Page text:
There’s never been more new music. Spotify, to take one recently unveiled example, sees 20,000 songs added to its libraries every day. Feeding the feeling of deluge, the Grammy Awards has expanded the number of nominations in its Big Four general categories from five to eight so as to “better reflect the large number of entries.” When the Oscars grew its field of Best Picture nominees in 2009, the goal was to help blockbusters, such as The Dark Knight, that had been shut out. But the decision has actually boosted acclaimed yet little-seen movies. What’s the result going to be for similar changes in music?
Friday morning’s Grammy nominations provide a tentatively promising answer: The Recording Academy has delivered a relatively decent take on what America actually listens to. Long-standing blind spots around rap and women appear to be getting addressed. A few exciting mid-range artists—well-liked but not extremely popular—have edged out faltering superstars. The drama of the February 10 ceremony may be about whether Cardi B or Post Malone, breakout entertainers for a new generation, get more stage time than the other.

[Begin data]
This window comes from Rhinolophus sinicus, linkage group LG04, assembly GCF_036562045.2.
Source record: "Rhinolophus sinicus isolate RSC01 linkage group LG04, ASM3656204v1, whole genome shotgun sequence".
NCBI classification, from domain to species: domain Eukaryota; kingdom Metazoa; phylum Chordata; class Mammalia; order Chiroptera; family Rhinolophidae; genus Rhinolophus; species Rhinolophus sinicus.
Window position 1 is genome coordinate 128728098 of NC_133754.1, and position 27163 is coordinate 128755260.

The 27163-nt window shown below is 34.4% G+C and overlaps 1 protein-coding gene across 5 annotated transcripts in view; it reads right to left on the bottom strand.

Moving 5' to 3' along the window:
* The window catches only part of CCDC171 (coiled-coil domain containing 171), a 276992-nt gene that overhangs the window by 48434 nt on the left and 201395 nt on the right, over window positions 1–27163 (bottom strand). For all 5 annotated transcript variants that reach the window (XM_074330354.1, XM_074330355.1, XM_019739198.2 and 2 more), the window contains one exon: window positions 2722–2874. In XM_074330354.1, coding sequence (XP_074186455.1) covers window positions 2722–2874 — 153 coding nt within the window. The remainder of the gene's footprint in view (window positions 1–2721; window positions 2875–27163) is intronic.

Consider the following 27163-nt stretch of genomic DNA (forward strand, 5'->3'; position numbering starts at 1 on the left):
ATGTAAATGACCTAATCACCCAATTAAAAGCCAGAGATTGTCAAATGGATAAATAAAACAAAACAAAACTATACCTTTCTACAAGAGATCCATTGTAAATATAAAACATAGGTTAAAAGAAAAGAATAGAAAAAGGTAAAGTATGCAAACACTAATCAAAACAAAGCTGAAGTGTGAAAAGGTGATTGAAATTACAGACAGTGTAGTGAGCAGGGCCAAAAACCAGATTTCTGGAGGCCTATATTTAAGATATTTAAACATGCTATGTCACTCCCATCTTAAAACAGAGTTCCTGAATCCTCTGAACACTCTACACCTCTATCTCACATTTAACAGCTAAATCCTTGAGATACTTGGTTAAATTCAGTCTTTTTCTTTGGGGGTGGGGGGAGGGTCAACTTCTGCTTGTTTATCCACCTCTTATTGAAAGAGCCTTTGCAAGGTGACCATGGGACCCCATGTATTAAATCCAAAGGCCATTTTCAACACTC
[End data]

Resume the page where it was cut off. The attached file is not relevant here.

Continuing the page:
Nominations in the all-important Album of the Year category include hip-hop’s Cardi B, Drake, Post Malone, and Kendrick Lamar (for the collaborative Black Panther soundtrack); the R&B experimenters Janelle Monáe and H.E.R.; and the country-music critical darlings Kacey Musgraves and Brandi Carlile. It’s a good showing for black artists in a category that hasn’t rewarded rap since OutKast in 2004, and it includes a notable number of women, given last year’s ceremony’s high-profile sexism controversies. The biggest curveballs may be Musgraves and Carlile, who each have challenged mainstream Nashville’s well-documented apathy toward female voices. Ironically, though, they could draw votes from more traditionalist—read: white—Grammy voters unenthused by the R&B and hip-hop boom.